G20 Summit: Why German Soldiers Won't Be Wearing Uniforms in Hamburg

G20 Summit in Hamburg
A demonstrator waves an anti-G20 banner during a demonstration called by several nongovernmental organizations ahead of the G20 summit in Hamburg on July 2. John MacDougall/AFP/Getty

As the G20 Summit kicks off in Hamburg, Germany, on Friday, attendees might see less of a troop presence.

A German defense ministry memo leaked to newspaper Der Spiegel revealed that the government had advised soldiers to wear plain clothes during the summit outside of their barracks. The reason? Fears of left-wing attacks as protests around the summit mount.

The memo told troops they could be targeted by "spontaneous attacks by members of violent-prone participants of left-wing extremist protests."

Heightened safety restrictions have been placed on all military sites in the surrounding Hamburg region from July 5 to July 9 as they are "exposed to an increased risk of blockade and spontaneous demonstrations," the memo said.

The city is expecting a wave of protests on Thursday ahead of the summit, which will bring together the world's most powerful leaders, including U.S. President Donald Trump and his Russian counterpart Vladimir Putin, hosted by German Chancellor Angela Merkel.

Hamburg police chief said that action will not be limited to "just sit-in protests, but massive assaults," The Guardian reported.

"There is evidence that the acts of violence around the G20 summit that we had expected and feared will take place," he added. Police have reportedly seized baseball bats and knives.

G20 Summit Hamburg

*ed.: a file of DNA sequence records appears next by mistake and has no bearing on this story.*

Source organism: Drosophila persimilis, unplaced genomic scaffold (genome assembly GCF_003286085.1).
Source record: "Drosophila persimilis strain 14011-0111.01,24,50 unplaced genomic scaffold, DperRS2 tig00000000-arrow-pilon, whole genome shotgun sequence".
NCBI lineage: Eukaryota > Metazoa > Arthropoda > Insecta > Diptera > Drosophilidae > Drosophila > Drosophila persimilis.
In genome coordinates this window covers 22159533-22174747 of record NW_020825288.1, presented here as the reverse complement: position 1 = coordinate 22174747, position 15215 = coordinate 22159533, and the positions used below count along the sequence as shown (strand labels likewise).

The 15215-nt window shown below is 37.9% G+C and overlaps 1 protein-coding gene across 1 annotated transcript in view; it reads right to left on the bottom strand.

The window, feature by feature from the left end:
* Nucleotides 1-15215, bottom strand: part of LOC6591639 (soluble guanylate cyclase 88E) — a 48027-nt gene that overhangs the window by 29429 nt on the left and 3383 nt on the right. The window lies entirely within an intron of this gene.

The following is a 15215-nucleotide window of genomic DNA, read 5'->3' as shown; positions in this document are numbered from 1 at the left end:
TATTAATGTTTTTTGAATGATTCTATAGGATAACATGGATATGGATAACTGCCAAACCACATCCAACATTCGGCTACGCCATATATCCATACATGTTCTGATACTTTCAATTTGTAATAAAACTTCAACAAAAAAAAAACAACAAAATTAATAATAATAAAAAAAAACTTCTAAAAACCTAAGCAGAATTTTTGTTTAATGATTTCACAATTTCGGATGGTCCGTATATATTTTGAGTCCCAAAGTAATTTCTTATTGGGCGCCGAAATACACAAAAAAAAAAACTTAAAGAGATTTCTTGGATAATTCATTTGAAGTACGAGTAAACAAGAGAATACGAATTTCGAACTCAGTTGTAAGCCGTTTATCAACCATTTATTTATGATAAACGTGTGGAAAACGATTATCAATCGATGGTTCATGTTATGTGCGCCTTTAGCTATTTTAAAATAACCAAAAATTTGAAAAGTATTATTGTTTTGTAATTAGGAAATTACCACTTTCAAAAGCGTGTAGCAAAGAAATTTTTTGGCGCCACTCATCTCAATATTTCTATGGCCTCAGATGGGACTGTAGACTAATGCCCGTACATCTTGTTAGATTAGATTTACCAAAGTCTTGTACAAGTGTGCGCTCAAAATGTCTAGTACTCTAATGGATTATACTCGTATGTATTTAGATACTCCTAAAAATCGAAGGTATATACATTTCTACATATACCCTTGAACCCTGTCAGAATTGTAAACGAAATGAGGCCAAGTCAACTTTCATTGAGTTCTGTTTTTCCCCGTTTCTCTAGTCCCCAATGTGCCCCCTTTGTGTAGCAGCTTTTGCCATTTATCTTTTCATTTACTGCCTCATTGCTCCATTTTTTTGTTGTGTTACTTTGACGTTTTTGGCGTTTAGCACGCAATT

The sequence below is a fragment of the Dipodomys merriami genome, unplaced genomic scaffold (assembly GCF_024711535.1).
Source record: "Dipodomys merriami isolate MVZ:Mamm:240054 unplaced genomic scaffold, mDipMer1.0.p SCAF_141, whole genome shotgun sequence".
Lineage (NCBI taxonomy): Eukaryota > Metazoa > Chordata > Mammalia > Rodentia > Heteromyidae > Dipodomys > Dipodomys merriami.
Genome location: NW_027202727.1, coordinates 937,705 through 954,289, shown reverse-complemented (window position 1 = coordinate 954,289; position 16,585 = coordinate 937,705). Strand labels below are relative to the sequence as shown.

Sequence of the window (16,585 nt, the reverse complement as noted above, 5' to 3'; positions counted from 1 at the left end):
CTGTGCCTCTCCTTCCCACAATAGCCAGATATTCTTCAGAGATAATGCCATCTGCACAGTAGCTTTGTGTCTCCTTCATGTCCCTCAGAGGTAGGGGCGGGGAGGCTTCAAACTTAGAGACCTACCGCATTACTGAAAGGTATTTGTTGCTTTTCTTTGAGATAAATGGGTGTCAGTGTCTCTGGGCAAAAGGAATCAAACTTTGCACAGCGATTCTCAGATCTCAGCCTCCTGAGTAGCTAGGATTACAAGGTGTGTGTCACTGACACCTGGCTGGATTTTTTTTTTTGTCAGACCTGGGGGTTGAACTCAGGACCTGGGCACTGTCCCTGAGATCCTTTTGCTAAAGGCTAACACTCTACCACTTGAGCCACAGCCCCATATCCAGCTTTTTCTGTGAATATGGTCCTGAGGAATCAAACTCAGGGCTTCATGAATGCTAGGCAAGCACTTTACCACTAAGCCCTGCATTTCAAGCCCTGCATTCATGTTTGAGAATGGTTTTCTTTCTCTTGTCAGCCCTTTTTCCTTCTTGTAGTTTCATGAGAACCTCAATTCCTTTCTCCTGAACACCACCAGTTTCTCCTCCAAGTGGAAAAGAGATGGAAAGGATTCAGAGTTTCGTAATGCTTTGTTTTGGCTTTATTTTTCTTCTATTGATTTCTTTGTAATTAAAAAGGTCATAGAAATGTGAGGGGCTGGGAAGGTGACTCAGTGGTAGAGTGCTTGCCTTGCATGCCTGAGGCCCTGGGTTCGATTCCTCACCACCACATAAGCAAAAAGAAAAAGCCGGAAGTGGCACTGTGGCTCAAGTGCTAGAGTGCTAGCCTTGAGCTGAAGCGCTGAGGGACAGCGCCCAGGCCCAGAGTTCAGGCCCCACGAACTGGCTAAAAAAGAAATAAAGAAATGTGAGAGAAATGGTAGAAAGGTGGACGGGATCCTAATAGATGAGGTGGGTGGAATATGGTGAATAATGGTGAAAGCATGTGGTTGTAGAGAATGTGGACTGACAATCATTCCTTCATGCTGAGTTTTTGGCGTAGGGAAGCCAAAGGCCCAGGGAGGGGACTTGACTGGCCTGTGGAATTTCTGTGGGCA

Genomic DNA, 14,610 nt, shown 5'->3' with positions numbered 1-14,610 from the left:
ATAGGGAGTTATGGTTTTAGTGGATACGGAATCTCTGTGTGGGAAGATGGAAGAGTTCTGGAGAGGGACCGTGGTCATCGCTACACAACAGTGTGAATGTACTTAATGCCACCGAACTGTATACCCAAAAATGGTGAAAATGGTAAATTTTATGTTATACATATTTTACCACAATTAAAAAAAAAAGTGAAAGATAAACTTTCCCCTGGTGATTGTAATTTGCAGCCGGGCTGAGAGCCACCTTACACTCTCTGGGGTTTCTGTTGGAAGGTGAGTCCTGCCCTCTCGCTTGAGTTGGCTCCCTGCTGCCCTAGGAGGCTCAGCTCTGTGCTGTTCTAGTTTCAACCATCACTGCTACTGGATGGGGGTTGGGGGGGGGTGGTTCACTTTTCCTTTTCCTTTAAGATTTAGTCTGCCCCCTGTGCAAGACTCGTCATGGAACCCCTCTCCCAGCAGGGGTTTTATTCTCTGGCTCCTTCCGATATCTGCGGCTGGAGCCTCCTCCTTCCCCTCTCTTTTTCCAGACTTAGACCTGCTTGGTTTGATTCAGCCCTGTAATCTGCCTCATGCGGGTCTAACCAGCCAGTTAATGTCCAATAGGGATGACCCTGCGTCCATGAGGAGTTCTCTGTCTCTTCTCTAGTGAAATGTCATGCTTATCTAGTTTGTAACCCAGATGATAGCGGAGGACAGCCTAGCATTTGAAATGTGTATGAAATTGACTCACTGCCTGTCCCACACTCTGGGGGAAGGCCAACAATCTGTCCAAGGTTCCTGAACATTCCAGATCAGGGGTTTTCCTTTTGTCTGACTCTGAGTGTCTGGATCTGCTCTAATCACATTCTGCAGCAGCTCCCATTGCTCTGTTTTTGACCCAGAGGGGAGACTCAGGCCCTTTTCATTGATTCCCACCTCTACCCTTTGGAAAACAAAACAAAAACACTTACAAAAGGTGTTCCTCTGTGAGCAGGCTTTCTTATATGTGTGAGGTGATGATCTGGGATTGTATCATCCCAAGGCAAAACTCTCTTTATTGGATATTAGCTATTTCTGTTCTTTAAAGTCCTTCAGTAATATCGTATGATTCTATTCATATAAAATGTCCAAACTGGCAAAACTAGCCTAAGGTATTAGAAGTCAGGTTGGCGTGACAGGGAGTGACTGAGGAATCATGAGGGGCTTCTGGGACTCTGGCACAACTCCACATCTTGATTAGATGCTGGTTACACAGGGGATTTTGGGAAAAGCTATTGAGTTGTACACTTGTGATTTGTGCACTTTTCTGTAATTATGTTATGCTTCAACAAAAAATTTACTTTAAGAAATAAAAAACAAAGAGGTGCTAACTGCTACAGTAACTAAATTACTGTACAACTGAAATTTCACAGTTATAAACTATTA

Protestors with masks of politicians drink cocktails in a boat on the Alster river during a demonstration called by several NGOs ahead of the G20 summit in Hamburg on July 2. John MacDougall/AFP/Getty

The G20 brings together the top world economies and left-wing protesters view the summit as a symbol of capitalism and an opportunity to voice their frustrations with the global elite and globalization.

There are fears that anarchists from around Europe have gathered in the city ready to not only voice their dissent, but show it. Thousands will take part in a "Welcome to Hell" march in the city center on the eve of the summit.

On Wednesday, German police used water cannon to disperse some 500 left-wing protesters. In another protest, a thousand people calling themselves "1,000 Figures" slowly walked through the streets of Hamburg covered in clay to rally against what they say is the marginalization of the individual in modern global societies.

Germany has deployed some 20,000 police officers to protect the event and the government has said that violent protests will not be welcome in the city.

The city is a bastion of left-wing support and one of its top football clubs, FC St. Pauli, is regarded as one of the most left-wing in the world.